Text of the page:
The Sri Lankan Government acknowledges that agricultural adaptation has the potential to significantly reduce the impact of climate change on farmer livelihoods (Reidsma et al. 2010, Shrestha et al. 2016). Mitigating the impacts of climate change on agriculture is one of six strategic priorities outlined in the National Climate Change Adaptation Strategy (Government of Sri Lanka, 2010a). Recent government reports advocate research for and the promotion of traditional, indigenous rice varieties, noting that widely used “improved,” imported varieties that promise higher yields are more susceptible to pests and diseases, require more agricultural inputs, and are not well adapted to local climate conditions (Government of Sri Lanka 2010b). Sri Lankan policy makers advocate crop diversification and the cultivation of less water-intensive, nonpaddy crops such as chilies, onions, and soy to reduce water demand. In addition, the government acknowledges the need for environmental protection and conservation through the prevention of land degradation, soil conservation, and a reduction of chemical fertilizer and pesticide use. Finally, the government promotes the conservation of indigenous knowledge of Sri Lanka’s unique agro-ecology and climate because it believes such knowledge will be useful in adapting to climate change (Government of Sri Lanka 2010b).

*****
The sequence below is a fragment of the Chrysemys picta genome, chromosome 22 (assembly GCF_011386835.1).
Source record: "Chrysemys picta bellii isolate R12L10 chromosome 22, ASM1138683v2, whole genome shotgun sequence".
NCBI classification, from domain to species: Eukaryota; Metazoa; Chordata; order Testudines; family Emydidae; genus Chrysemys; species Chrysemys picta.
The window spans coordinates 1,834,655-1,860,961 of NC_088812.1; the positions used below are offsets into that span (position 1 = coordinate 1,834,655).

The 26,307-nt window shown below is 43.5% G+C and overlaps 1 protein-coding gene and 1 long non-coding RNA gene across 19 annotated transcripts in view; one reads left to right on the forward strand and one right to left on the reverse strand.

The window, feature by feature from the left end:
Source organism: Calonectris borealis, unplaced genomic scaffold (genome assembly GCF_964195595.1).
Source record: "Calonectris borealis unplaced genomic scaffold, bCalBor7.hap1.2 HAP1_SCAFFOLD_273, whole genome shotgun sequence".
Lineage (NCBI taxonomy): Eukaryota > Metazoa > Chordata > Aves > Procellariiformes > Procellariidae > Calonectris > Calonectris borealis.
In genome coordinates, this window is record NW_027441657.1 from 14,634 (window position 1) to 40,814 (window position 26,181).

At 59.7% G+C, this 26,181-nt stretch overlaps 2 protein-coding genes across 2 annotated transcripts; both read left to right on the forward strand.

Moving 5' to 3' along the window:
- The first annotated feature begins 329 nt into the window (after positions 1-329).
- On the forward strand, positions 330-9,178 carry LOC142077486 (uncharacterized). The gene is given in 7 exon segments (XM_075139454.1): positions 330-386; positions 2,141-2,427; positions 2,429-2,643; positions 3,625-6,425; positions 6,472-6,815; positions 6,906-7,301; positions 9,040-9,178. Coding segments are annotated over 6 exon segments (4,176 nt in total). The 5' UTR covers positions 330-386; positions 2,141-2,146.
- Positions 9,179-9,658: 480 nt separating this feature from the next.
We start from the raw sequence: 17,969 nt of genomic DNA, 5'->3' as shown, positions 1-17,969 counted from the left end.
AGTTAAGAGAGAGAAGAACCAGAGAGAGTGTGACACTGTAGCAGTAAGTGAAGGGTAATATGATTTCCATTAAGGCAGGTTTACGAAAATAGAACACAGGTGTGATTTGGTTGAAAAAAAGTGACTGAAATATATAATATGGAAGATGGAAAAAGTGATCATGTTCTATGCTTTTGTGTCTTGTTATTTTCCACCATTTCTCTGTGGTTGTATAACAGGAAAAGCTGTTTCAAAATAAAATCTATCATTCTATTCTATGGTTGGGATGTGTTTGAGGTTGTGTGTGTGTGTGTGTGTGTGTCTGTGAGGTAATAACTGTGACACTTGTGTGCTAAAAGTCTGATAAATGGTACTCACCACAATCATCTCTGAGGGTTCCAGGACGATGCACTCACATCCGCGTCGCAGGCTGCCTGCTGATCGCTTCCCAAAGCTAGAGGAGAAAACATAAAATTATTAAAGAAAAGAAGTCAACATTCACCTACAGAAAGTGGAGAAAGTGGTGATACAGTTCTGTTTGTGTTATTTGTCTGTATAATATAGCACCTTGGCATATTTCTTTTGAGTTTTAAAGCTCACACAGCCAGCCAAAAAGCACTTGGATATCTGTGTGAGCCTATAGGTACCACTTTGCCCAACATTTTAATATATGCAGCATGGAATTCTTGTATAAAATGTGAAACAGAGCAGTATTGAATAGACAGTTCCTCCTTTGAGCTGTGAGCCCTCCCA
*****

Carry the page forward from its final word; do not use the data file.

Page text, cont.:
In Sri Lanka, rice (paddy) cultivation has been the bedrock of economic, social, and cultural practice since before 67 CE (Peebles 2006). Paddy cultivation in Sri Lanka takes place during one or both of two distinct monsoons seasons, the maha and yala. The maha rains last from October to December and bring nearly 75% of annual rainfall to the island (Senaratne and Scarborough 2011). The spatial distribution of rainfall divides the island into three agro-ecological zones: the dry zone, intermediate zone, and wet zone (Lyon et al. 2009). Today, nearly three quarters of Sri Lanka’s paddy production is concentrated in the intermediate and dry zones (De Silva et al. 2007) where irrigation is essential to farmers’ ability to cultivate in both the yala and maha seasons. The dry zone is therefore covered with both major and minor systems. In minor systems, precipitation is captured in rain-fed tanks and distributed through a system of dug canals maintained by the water users (Panabokke et al. 2002), and in major systems water is diverted from the nation’s largest river through a series of state-managed reservoirs and canals. Although the government has invested heavily in the development of major irrigation systems since the 1960s, there are still over 11,000 minor systems covering the island (Shah et al. 2013). Successful, multiscalar agricultural adaptation will be essential across systems to maintain food and water security and support local agricultural livelihoods.